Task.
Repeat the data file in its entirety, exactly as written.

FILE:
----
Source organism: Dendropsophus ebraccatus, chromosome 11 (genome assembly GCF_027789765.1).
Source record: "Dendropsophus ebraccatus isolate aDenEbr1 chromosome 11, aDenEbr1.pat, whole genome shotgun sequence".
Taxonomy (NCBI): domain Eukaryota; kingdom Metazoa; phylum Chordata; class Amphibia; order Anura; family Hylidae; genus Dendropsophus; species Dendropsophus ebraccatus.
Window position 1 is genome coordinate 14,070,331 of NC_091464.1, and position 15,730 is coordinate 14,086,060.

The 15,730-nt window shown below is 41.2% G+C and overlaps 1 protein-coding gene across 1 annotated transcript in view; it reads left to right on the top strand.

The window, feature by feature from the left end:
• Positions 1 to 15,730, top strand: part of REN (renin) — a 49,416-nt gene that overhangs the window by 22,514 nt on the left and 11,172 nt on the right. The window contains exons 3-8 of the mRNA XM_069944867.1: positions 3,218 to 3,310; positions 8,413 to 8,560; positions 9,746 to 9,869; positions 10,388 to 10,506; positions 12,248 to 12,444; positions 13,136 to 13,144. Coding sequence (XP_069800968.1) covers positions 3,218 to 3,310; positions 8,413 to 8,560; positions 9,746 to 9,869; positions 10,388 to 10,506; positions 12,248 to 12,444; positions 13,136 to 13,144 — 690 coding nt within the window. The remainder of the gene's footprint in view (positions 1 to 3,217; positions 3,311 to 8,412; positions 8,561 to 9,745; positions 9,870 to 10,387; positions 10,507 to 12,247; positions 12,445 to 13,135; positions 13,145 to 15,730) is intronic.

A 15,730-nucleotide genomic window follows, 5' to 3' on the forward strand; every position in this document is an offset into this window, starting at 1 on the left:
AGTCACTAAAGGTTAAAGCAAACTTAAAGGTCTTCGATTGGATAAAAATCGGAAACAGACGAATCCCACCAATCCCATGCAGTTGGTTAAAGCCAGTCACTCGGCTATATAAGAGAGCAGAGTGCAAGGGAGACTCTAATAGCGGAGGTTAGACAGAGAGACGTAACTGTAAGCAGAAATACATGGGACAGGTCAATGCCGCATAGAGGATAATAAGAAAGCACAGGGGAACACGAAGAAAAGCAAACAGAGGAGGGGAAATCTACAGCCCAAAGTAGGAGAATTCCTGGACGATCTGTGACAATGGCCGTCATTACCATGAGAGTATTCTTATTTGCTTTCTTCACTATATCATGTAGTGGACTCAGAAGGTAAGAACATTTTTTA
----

Source organism: Dendropsophus ebraccatus, chromosome 11 (genome assembly GCF_027789765.1).
Source record: "Dendropsophus ebraccatus isolate aDenEbr1 chromosome 11, aDenEbr1.pat, whole genome shotgun sequence".
Taxonomy (NCBI): domain Eukaryota; kingdom Metazoa; phylum Chordata; class Amphibia; order Anura; family Hylidae; genus Dendropsophus; species Dendropsophus ebraccatus.
Window position 1 is genome coordinate 14,070,331 of NC_091464.1, and position 15,730 is coordinate 14,086,060.

The 15,730-nt window shown below is 41.2% G+C and overlaps 1 protein-coding gene across 1 annotated transcript in view; it reads left to right on the top strand.

The window, feature by feature from the left end:
• Positions 1 to 15,730, top strand: part of REN (renin) — a 49,416-nt gene that overhangs the window by 22,514 nt on the left and 11,172 nt on the right. The window contains exons 3-8 of the mRNA XM_069944867.1: positions 3,218 to 3,310; positions 8,413 to 8,560; positions 9,746 to 9,869; positions 10,388 to 10,506; positions 12,248 to 12,444; positions 13,136 to 13,144. Coding sequence (XP_069800968.1) covers positions 3,218 to 3,310; positions 8,413 to 8,560; positions 9,746 to 9,869; positions 10,388 to 10,506; positions 12,248 to 12,444; positions 13,136 to 13,144 — 690 coding nt within the window. The remainder of the gene's footprint in view (positions 1 to 3,217; positions 3,311 to 8,412; positions 8,561 to 9,745; positions 9,870 to 10,387; positions 10,507 to 12,247; positions 12,445 to 13,135; positions 13,145 to 15,730) is intronic.

A 15,730-nucleotide genomic window follows, 5' to 3' on the forward strand; every position in this document is an offset into this window, starting at 1 on the left:
AGTCACTAAAGGTTAAAGCAAACTTAAAGGTCTTCGATTGGATAAAAATCGGAAACAGACGAATCCCACCAATCCCATGCAGTTGGTTAAAGCCAGTCACTCGGCTATATAAGAGAGCAGAGTGCAAGGGAGACTCTAATAGCGGAGGTTAGACAGAGAGACGTAACTGTAAGCAGAAATACATGGGACAGGTCAATGCCGCATAGAGGATAATAAGAAAGCACAGGGGAACACGAAGAAAAGCAAACAGAGGAGGGGAAATCTACAGCCCAAAGTAGGAGAATTCCTGGACGATCTGTGACAATGGCCGTCATTACCATGAGAGTATTCTTATTTGCTTTCTTCACTATATCATGTAGTGGACTCAGAAGGTAAGAACATTTTTTA